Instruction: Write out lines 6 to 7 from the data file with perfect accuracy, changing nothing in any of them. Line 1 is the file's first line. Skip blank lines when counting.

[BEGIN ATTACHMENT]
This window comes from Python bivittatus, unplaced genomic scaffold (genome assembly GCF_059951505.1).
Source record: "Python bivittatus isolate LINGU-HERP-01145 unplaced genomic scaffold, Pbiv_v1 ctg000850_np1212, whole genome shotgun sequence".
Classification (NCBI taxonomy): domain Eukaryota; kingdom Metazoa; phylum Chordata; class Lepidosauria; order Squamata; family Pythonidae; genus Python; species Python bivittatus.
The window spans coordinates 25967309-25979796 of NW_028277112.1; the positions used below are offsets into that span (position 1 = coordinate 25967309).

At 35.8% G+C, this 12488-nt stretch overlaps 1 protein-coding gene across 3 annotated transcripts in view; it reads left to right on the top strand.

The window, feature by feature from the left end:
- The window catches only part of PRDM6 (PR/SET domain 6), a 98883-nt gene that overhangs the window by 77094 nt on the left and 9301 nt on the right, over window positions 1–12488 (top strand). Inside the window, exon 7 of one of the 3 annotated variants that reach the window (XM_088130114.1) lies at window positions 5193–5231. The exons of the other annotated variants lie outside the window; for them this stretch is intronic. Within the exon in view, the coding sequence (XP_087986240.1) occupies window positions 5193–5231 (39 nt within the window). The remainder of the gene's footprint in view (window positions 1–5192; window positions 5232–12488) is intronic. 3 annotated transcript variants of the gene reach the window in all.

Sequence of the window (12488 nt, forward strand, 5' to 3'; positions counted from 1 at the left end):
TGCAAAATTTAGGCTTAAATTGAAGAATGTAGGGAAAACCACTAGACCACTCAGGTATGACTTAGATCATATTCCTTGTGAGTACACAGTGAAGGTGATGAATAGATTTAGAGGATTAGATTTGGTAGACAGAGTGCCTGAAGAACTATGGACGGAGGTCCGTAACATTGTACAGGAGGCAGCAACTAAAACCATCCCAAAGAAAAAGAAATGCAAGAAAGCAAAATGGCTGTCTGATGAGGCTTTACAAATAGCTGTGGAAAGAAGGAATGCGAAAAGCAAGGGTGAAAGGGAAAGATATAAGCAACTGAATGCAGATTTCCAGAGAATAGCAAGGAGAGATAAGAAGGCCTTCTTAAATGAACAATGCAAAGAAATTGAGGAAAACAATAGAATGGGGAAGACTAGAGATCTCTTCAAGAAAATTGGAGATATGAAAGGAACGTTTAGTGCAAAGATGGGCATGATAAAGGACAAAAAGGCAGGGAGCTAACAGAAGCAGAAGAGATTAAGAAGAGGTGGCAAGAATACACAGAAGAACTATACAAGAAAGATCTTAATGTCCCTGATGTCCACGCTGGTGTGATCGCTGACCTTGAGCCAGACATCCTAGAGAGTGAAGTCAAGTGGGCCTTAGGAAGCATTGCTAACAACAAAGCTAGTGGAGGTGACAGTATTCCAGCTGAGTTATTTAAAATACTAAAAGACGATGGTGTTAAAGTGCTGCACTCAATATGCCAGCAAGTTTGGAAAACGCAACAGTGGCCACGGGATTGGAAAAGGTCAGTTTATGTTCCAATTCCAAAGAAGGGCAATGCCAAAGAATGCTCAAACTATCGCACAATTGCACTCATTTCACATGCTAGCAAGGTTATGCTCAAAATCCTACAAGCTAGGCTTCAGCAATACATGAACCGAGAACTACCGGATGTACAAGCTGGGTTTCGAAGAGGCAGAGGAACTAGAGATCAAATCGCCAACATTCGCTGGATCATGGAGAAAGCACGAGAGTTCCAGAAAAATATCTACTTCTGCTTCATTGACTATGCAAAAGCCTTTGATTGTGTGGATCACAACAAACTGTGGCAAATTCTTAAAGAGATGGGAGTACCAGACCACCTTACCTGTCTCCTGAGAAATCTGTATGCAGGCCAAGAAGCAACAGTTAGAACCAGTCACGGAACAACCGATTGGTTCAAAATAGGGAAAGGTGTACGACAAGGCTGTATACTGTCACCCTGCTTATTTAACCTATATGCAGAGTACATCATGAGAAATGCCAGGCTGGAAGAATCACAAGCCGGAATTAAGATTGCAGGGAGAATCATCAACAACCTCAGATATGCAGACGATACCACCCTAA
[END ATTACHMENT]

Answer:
The window, feature by feature from the left end:
- The window catches only part of PRDM6 (PR/SET domain 6), a 98883-nt gene that overhangs the window by 77094 nt on the left and 9301 nt on the right, over window positions 1–12488 (top strand). Inside the window, exon 7 of one of the 3 annotated variants that reach the window (XM_088130114.1) lies at window positions 5193–5231. The exons of the other annotated variants lie outside the window; for them this stretch is intronic. Within the exon in view, the coding sequence (XP_087986240.1) occupies window positions 5193–5231 (39 nt within the window). The remainder of the gene's footprint in view (window positions 1–5192; window positions 5232–12488) is intronic. 3 annotated transcript variants of the gene reach the window in all.